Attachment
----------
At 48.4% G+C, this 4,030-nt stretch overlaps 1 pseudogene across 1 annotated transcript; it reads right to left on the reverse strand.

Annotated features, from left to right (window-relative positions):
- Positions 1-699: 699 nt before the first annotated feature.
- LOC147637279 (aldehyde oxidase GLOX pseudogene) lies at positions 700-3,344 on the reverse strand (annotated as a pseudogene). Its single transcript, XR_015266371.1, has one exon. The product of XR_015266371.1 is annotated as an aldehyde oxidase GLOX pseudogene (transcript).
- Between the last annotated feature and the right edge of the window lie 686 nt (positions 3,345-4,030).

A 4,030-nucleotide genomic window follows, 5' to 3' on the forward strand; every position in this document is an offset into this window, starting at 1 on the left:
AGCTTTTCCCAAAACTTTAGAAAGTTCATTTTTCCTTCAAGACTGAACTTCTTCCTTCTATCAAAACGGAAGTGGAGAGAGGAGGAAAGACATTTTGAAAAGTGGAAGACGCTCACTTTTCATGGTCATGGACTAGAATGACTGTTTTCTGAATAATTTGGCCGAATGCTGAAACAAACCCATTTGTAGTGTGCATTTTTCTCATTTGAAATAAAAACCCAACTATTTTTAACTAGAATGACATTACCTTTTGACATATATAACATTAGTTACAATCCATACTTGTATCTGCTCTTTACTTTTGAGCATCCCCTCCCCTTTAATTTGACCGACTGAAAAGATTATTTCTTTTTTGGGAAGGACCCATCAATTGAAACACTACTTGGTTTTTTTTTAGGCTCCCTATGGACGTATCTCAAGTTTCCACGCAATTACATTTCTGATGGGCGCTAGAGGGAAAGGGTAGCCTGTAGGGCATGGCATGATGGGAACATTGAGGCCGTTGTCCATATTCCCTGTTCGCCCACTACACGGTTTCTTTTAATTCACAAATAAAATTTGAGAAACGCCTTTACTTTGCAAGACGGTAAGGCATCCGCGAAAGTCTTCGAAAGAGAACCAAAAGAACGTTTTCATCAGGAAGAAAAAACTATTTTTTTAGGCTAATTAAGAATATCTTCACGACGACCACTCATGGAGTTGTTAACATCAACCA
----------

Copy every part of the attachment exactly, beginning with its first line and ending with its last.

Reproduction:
At 48.4% G+C, this 4,030-nt stretch overlaps 1 pseudogene across 1 annotated transcript; it reads right to left on the reverse strand.

Annotated features, from left to right (window-relative positions):
- Positions 1-699: 699 nt before the first annotated feature.
- LOC147637279 (aldehyde oxidase GLOX pseudogene) lies at positions 700-3,344 on the reverse strand (annotated as a pseudogene). Its single transcript, XR_015266371.1, has one exon. The product of XR_015266371.1 is annotated as an aldehyde oxidase GLOX pseudogene (transcript).
- Between the last annotated feature and the right edge of the window lie 686 nt (positions 3,345-4,030).

A 4,030-nucleotide genomic window follows, 5' to 3' on the forward strand; every position in this document is an offset into this window, starting at 1 on the left:
AGCTTTTCCCAAAACTTTAGAAAGTTCATTTTTCCTTCAAGACTGAACTTCTTCCTTCTATCAAAACGGAAGTGGAGAGAGGAGGAAAGACATTTTGAAAAGTGGAAGACGCTCACTTTTCATGGTCATGGACTAGAATGACTGTTTTCTGAATAATTTGGCCGAATGCTGAAACAAACCCATTTGTAGTGTGCATTTTTCTCATTTGAAATAAAAACCCAACTATTTTTAACTAGAATGACATTACCTTTTGACATATATAACATTAGTTACAATCCATACTTGTATCTGCTCTTTACTTTTGAGCATCCCCTCCCCTTTAATTTGACCGACTGAAAAGATTATTTCTTTTTTGGGAAGGACCCATCAATTGAAACACTACTTGGTTTTTTTTTAGGCTCCCTATGGACGTATCTCAAGTTTCCACGCAATTACATTTCTGATGGGCGCTAGAGGGAAAGGGTAGCCTGTAGGGCATGGCATGATGGGAACATTGAGGCCGTTGTCCATATTCCCTGTTCGCCCACTACACGGTTTCTTTTAATTCACAAATAAAATTTGAGAAACGCCTTTACTTTGCAAGACGGTAAGGCATCCGCGAAAGTCTTCGAAAGAGAACCAAAAGAACGTTTTCATCAGGAAGAAAAAACTATTTTTTTAGGCTAATTAAGAATATCTTCACGACGACCACTCATGGAGTTGTTAACATCAACCA